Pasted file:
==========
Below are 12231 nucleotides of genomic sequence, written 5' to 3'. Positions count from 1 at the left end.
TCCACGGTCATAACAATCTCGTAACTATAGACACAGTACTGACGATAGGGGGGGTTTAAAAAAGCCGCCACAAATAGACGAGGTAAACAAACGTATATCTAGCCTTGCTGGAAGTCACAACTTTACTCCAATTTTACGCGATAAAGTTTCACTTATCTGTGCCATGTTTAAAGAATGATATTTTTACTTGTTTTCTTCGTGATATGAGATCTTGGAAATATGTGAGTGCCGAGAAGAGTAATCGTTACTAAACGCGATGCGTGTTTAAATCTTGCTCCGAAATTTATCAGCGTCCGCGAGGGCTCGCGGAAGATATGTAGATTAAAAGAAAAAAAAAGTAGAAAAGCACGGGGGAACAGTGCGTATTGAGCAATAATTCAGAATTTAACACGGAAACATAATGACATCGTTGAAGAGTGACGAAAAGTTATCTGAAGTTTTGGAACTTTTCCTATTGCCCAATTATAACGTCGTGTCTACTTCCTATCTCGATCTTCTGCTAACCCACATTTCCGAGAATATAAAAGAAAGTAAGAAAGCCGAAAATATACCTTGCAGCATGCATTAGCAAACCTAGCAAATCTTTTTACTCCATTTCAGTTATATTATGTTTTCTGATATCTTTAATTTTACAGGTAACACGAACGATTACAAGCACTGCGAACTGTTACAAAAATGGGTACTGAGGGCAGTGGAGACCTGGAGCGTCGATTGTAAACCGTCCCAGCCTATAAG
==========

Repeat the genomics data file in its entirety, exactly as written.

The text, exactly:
Below are 12231 nucleotides of genomic sequence, written 5' to 3'. Positions count from 1 at the left end.
TCCACGGTCATAACAATCTCGTAACTATAGACACAGTACTGACGATAGGGGGGGTTTAAAAAAGCCGCCACAAATAGACGAGGTAAACAAACGTATATCTAGCCTTGCTGGAAGTCACAACTTTACTCCAATTTTACGCGATAAAGTTTCACTTATCTGTGCCATGTTTAAAGAATGATATTTTTACTTGTTTTCTTCGTGATATGAGATCTTGGAAATATGTGAGTGCCGAGAAGAGTAATCGTTACTAAACGCGATGCGTGTTTAAATCTTGCTCCGAAATTTATCAGCGTCCGCGAGGGCTCGCGGAAGATATGTAGATTAAAAGAAAAAAAAAGTAGAAAAGCACGGGGGAACAGTGCGTATTGAGCAATAATTCAGAATTTAACACGGAAACATAATGACATCGTTGAAGAGTGACGAAAAGTTATCTGAAGTTTTGGAACTTTTCCTATTGCCCAATTATAACGTCGTGTCTACTTCCTATCTCGATCTTCTGCTAACCCACATTTCCGAGAATATAAAAGAAAGTAAGAAAGCCGAAAATATACCTTGCAGCATGCATTAGCAAACCTAGCAAATCTTTTTACTCCATTTCAGTTATATTATGTTTTCTGATATCTTTAATTTTACAGGTAACACGAACGATTACAAGCACTGCGAACTGTTACAAAAATGGGTACTGAGGGCAGTGGAGACCTGGAGCGTCGATTGTAAACCGTCCCAGCCTATAAG